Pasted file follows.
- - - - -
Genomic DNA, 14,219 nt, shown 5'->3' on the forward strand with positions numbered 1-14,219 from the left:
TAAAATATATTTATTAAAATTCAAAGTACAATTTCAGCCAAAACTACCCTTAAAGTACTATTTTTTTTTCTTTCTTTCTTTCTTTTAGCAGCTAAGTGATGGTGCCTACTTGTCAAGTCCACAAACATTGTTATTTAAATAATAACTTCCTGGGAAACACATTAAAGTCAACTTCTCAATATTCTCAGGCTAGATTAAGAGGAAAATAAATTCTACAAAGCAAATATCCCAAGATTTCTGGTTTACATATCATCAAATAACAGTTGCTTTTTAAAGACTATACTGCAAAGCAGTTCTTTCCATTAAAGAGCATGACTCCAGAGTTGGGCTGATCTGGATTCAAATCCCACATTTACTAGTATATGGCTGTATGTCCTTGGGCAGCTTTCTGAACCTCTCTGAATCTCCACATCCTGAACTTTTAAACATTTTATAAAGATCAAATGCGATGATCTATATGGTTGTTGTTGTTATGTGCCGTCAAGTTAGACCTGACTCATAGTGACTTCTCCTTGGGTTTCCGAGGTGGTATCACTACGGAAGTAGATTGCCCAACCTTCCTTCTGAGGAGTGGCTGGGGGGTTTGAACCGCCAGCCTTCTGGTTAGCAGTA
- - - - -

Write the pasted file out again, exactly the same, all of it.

Genomic DNA, 14,219 nt, shown 5'->3' on the forward strand with positions numbered 1-14,219 from the left:
TAAAATATATTTATTAAAATTCAAAGTACAATTTCAGCCAAAACTACCCTTAAAGTACTATTTTTTTTTCTTTCTTTCTTTCTTTTAGCAGCTAAGTGATGGTGCCTACTTGTCAAGTCCACAAACATTGTTATTTAAATAATAACTTCCTGGGAAACACATTAAAGTCAACTTCTCAATATTCTCAGGCTAGATTAAGAGGAAAATAAATTCTACAAAGCAAATATCCCAAGATTTCTGGTTTACATATCATCAAATAACAGTTGCTTTTTAAAGACTATACTGCAAAGCAGTTCTTTCCATTAAAGAGCATGACTCCAGAGTTGGGCTGATCTGGATTCAAATCCCACATTTACTAGTATATGGCTGTATGTCCTTGGGCAGCTTTCTGAACCTCTCTGAATCTCCACATCCTGAACTTTTAAACATTTTATAAAGATCAAATGCGATGATCTATATGGTTGTTGTTGTTATGTGCCGTCAAGTTAGACCTGACTCATAGTGACTTCTCCTTGGGTTTCCGAGGTGGTATCACTACGGAAGTAGATTGCCCAACCTTCCTTCTGAGGAGTGGCTGGGGGGTTTGAACCGCCAGCCTTCTGGTTAGCAGTA